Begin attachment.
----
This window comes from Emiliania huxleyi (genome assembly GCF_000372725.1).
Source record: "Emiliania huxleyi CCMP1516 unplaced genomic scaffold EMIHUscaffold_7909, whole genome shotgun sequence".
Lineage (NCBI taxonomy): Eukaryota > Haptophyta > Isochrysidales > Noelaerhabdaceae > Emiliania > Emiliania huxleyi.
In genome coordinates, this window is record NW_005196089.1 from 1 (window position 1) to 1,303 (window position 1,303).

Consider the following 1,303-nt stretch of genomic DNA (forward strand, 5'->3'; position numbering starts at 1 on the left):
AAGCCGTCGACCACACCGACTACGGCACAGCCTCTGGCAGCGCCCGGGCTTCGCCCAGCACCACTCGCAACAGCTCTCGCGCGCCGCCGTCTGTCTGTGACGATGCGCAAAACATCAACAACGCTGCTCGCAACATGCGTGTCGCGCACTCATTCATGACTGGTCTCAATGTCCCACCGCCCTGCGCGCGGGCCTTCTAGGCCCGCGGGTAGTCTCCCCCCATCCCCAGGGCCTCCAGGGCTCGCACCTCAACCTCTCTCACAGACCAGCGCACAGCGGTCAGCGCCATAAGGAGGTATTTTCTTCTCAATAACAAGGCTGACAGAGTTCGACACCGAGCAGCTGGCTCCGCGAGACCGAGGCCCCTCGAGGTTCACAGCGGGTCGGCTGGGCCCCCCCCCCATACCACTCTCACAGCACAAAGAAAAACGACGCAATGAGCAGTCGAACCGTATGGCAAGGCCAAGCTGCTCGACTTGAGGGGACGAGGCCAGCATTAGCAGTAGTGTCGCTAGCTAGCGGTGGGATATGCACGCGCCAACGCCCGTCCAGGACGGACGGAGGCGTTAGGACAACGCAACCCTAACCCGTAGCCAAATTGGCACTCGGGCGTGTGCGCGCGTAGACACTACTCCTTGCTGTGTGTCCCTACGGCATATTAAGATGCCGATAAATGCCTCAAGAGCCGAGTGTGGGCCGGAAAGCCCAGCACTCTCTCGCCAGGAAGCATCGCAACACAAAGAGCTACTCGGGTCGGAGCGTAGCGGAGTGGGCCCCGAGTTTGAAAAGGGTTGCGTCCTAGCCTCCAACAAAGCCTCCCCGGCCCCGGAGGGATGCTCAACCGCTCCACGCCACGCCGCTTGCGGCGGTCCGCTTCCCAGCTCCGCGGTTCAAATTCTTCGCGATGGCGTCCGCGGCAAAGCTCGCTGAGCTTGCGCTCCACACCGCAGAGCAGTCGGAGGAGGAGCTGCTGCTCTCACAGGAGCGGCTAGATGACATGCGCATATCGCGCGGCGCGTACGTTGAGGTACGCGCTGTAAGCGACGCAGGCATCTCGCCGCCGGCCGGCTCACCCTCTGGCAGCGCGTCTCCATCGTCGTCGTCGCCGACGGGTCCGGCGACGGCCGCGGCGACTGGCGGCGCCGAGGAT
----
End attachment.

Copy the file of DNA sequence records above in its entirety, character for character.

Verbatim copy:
This window comes from Emiliania huxleyi (genome assembly GCF_000372725.1).
Source record: "Emiliania huxleyi CCMP1516 unplaced genomic scaffold EMIHUscaffold_7909, whole genome shotgun sequence".
Lineage (NCBI taxonomy): Eukaryota > Haptophyta > Isochrysidales > Noelaerhabdaceae > Emiliania > Emiliania huxleyi.
In genome coordinates, this window is record NW_005196089.1 from 1 (window position 1) to 1,303 (window position 1,303).

Consider the following 1,303-nt stretch of genomic DNA (forward strand, 5'->3'; position numbering starts at 1 on the left):
AAGCCGTCGACCACACCGACTACGGCACAGCCTCTGGCAGCGCCCGGGCTTCGCCCAGCACCACTCGCAACAGCTCTCGCGCGCCGCCGTCTGTCTGTGACGATGCGCAAAACATCAACAACGCTGCTCGCAACATGCGTGTCGCGCACTCATTCATGACTGGTCTCAATGTCCCACCGCCCTGCGCGCGGGCCTTCTAGGCCCGCGGGTAGTCTCCCCCCATCCCCAGGGCCTCCAGGGCTCGCACCTCAACCTCTCTCACAGACCAGCGCACAGCGGTCAGCGCCATAAGGAGGTATTTTCTTCTCAATAACAAGGCTGACAGAGTTCGACACCGAGCAGCTGGCTCCGCGAGACCGAGGCCCCTCGAGGTTCACAGCGGGTCGGCTGGGCCCCCCCCCCATACCACTCTCACAGCACAAAGAAAAACGACGCAATGAGCAGTCGAACCGTATGGCAAGGCCAAGCTGCTCGACTTGAGGGGACGAGGCCAGCATTAGCAGTAGTGTCGCTAGCTAGCGGTGGGATATGCACGCGCCAACGCCCGTCCAGGACGGACGGAGGCGTTAGGACAACGCAACCCTAACCCGTAGCCAAATTGGCACTCGGGCGTGTGCGCGCGTAGACACTACTCCTTGCTGTGTGTCCCTACGGCATATTAAGATGCCGATAAATGCCTCAAGAGCCGAGTGTGGGCCGGAAAGCCCAGCACTCTCTCGCCAGGAAGCATCGCAACACAAAGAGCTACTCGGGTCGGAGCGTAGCGGAGTGGGCCCCGAGTTTGAAAAGGGTTGCGTCCTAGCCTCCAACAAAGCCTCCCCGGCCCCGGAGGGATGCTCAACCGCTCCACGCCACGCCGCTTGCGGCGGTCCGCTTCCCAGCTCCGCGGTTCAAATTCTTCGCGATGGCGTCCGCGGCAAAGCTCGCTGAGCTTGCGCTCCACACCGCAGAGCAGTCGGAGGAGGAGCTGCTGCTCTCACAGGAGCGGCTAGATGACATGCGCATATCGCGCGGCGCGTACGTTGAGGTACGCGCTGTAAGCGACGCAGGCATCTCGCCGCCGGCCGGCTCACCCTCTGGCAGCGCGTCTCCATCGTCGTCGTCGCCGACGGGTCCGGCGACGGCCGCGGCGACTGGCGGCGCCGAGGAT